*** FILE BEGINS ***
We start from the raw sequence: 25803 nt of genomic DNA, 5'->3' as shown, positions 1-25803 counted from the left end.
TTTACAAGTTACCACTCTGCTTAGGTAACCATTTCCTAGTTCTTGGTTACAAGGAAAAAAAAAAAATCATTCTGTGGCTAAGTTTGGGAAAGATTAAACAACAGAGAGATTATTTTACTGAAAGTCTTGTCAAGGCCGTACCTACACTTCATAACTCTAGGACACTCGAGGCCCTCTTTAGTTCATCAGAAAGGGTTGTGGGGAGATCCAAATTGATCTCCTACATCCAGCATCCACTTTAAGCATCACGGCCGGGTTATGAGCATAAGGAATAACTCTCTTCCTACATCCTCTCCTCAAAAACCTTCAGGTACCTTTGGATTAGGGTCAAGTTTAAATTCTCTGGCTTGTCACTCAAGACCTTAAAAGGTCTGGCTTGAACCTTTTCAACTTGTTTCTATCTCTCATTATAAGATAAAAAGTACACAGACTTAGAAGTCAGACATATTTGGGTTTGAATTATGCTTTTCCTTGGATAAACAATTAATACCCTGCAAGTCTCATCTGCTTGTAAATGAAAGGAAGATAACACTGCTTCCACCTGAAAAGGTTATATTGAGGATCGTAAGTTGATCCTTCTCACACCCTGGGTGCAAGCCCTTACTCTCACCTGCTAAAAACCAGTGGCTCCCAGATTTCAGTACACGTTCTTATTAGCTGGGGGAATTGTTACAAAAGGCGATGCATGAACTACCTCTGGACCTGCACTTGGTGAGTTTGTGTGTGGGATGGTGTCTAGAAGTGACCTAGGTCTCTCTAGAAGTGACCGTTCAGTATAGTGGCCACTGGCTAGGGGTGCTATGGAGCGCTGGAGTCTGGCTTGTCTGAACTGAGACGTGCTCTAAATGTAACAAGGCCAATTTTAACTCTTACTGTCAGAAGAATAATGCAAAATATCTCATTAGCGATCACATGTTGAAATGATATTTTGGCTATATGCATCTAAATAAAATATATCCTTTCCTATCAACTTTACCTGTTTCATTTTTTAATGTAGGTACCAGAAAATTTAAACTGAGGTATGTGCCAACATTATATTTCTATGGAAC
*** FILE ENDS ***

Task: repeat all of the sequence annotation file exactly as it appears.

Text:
We start from the raw sequence: 25803 nt of genomic DNA, 5'->3' as shown, positions 1-25803 counted from the left end.
TTTACAAGTTACCACTCTGCTTAGGTAACCATTTCCTAGTTCTTGGTTACAAGGAAAAAAAAAAAATCATTCTGTGGCTAAGTTTGGGAAAGATTAAACAACAGAGAGATTATTTTACTGAAAGTCTTGTCAAGGCCGTACCTACACTTCATAACTCTAGGACACTCGAGGCCCTCTTTAGTTCATCAGAAAGGGTTGTGGGGAGATCCAAATTGATCTCCTACATCCAGCATCCACTTTAAGCATCACGGCCGGGTTATGAGCATAAGGAATAACTCTCTTCCTACATCCTCTCCTCAAAAACCTTCAGGTACCTTTGGATTAGGGTCAAGTTTAAATTCTCTGGCTTGTCACTCAAGACCTTAAAAGGTCTGGCTTGAACCTTTTCAACTTGTTTCTATCTCTCATTATAAGATAAAAAGTACACAGACTTAGAAGTCAGACATATTTGGGTTTGAATTATGCTTTTCCTTGGATAAACAATTAATACCCTGCAAGTCTCATCTGCTTGTAAATGAAAGGAAGATAACACTGCTTCCACCTGAAAAGGTTATATTGAGGATCGTAAGTTGATCCTTCTCACACCCTGGGTGCAAGCCCTTACTCTCACCTGCTAAAAACCAGTGGCTCCCAGATTTCAGTACACGTTCTTATTAGCTGGGGGAATTGTTACAAAAGGCGATGCATGAACTACCTCTGGACCTGCACTTGGTGAGTTTGTGTGTGGGATGGTGTCTAGAAGTGACCTAGGTCTCTCTAGAAGTGACCGTTCAGTATAGTGGCCACTGGCTAGGGGTGCTATGGAGCGCTGGAGTCTGGCTTGTCTGAACTGAGACGTGCTCTAAATGTAACAAGGCCAATTTTAACTCTTACTGTCAGAAGAATAATGCAAAATATCTCATTAGCGATCACATGTTGAAATGATATTTTGGCTATATGCATCTAAATAAAATATATCCTTTCCTATCAACTTTACCTGTTTCATTTTTTAATGTAGGTACCAGAAAATTTAAACTGAGGTATGTGCCAACATTATATTTCTATGGAAC